Friday, July 2, 2021

A matter of historical record: The Cumberland and Oxford Canal – first of a multi-part series

An illustration is
shown accompanying
an article about the
Cumberland and Oxford
Canal from the Portland
Advertiser newspaper
on Sept. 3, 1899.
By Walter Lunt

Before he was the first vice-president under George Washington, and before he became the second president of the United States, John Adams traveled the back trails of Southern Maine as a circuit judge.

In his journals, he revealed how he despised the journey, describing the steep hills and the mud and ruts as “vastly disagreeable.” He even stated that he “hated the trees” because they often blocked his path.

At the time, in the 1770s, certain spotted trails (many, old Indian trails) were all that connected the inner tier of townships like Gorham, Windham and Gray. An enterprising farmer might walk miles over unkept trails carrying a bag corn for milling.

Lumbermen of the time used rivers and streams to transport their stock-in-trade, however hundreds of acres remained untapped due to lack of suitable waterways.

Blocking the way were shallow stretches, waterfalls or rock-filled rapids. The Presumpscot, for example, sported seventeen waterfalls and turned north at Cumberland Mills, away from the wharves at Portland.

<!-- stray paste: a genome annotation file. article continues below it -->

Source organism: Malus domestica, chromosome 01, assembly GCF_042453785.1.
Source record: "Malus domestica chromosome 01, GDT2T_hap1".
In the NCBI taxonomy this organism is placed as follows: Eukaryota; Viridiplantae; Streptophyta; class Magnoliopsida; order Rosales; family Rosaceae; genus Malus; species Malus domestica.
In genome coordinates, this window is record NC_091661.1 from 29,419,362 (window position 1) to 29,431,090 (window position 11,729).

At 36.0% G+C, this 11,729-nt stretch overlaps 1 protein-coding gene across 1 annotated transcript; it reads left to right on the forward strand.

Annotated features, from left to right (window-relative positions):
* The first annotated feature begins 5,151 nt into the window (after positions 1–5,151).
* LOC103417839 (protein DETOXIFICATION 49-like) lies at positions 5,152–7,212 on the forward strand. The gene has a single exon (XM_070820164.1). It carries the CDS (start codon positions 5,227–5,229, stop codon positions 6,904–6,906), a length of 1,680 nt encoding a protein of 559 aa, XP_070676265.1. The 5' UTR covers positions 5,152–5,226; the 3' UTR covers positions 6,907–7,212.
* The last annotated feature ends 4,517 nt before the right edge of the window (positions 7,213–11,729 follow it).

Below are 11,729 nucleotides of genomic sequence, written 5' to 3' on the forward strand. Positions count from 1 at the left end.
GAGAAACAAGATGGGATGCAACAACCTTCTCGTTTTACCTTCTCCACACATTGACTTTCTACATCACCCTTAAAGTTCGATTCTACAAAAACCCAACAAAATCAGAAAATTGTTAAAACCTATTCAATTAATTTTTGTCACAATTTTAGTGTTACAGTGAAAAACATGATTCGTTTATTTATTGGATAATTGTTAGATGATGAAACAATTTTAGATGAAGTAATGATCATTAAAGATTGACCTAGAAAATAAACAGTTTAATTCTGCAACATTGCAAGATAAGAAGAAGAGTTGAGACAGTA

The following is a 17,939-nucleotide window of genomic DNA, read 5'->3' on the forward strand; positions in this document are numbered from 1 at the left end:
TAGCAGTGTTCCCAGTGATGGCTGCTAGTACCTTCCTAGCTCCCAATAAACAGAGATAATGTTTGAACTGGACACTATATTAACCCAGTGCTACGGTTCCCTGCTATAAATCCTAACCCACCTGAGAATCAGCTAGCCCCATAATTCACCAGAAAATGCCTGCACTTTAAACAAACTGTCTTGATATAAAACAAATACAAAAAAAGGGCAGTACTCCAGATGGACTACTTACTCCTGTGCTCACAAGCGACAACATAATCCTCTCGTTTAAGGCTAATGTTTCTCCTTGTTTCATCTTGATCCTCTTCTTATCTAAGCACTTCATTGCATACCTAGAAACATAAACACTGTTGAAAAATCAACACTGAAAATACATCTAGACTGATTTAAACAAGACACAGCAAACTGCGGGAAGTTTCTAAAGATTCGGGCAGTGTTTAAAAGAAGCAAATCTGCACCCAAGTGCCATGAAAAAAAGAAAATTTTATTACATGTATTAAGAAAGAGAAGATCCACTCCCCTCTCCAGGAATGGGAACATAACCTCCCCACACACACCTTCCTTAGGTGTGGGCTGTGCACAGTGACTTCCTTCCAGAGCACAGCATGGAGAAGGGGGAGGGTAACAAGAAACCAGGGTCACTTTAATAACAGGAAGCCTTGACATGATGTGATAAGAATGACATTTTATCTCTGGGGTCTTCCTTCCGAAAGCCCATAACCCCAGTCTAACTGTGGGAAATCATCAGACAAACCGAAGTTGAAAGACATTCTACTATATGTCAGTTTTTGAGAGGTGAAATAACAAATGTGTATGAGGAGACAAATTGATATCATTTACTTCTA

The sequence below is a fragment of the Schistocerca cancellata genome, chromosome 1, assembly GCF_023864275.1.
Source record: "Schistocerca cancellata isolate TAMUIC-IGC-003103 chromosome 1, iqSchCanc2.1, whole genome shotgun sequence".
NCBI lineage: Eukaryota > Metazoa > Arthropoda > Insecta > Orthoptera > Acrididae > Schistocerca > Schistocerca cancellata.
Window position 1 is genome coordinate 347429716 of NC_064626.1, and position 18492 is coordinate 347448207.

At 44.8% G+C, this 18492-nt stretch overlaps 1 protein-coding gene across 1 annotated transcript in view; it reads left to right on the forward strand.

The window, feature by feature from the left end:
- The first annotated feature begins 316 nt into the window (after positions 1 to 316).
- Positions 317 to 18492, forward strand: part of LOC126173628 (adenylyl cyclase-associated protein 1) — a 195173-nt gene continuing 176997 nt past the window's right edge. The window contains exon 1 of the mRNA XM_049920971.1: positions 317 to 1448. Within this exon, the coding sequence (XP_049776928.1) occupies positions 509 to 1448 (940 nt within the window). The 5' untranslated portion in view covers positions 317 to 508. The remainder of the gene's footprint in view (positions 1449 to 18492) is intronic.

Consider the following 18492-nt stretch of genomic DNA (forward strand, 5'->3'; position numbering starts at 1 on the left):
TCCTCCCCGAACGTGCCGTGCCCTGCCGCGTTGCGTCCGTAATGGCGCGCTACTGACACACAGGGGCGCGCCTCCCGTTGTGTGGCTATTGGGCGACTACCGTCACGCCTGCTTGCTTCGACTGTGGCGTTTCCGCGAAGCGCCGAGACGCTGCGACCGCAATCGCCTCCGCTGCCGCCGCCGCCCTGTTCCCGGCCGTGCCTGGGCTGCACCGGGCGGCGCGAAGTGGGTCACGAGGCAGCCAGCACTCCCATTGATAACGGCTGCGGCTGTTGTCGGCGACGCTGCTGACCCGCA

Nature and geography had endowed Maine with an abundance of two valuable commodities: fish and timber. The latter, however, remained ensconced and inaccessible north of Portland. Stands of tall pine and groves of hardwood trees stood since time immemorial in forests along the north and east shores of Sebago Pond (Lake), sheltered and untapped by early entrepreneurs.

Road improvement was an unlikely prospect, given certain stretches of watery lowland, steep grades and spring washouts, not to mention the distance of over 20 miles.

The easiest and most efficient mode of travel by the early settlers was by water. Gorhamtown and New Marblehead (Windham) were planned by following a river (Presumpscot), so it was natural for the founders to consider waterways as the best form of connecting settlements. Although turnpikes and toll bridges were favored early on, widespread interest in canal building surged after the Revolution - spurred by George Washington’s interest in internal improvements. Hand-dug canals, though costly to build and maintain, seemed like the only suitable option for “communication” between shipping interests in Portland and the inland towns.

Inland travel in America, even into the 1800s, was easiest by water. By 1793, over 30 canal companies had been incorporated in the original 13 colonies. Portland businessmen, including merchant Woodbury Storer, were eager to tap inland resources for domestic use and for shipping to foreign ports.

The use of canals was considered a public service but was carried out by private corporations which required authorization by the state legislature. The earliest overture for the construction of a canal between Sebago Pond and the port of Portland was advanced by Storer and others in 1791.

We’ll discuss that ill-fated attempt and detail the full story of the Cumberland and Oxford Canal (which never really reached Oxford County) next time.  <

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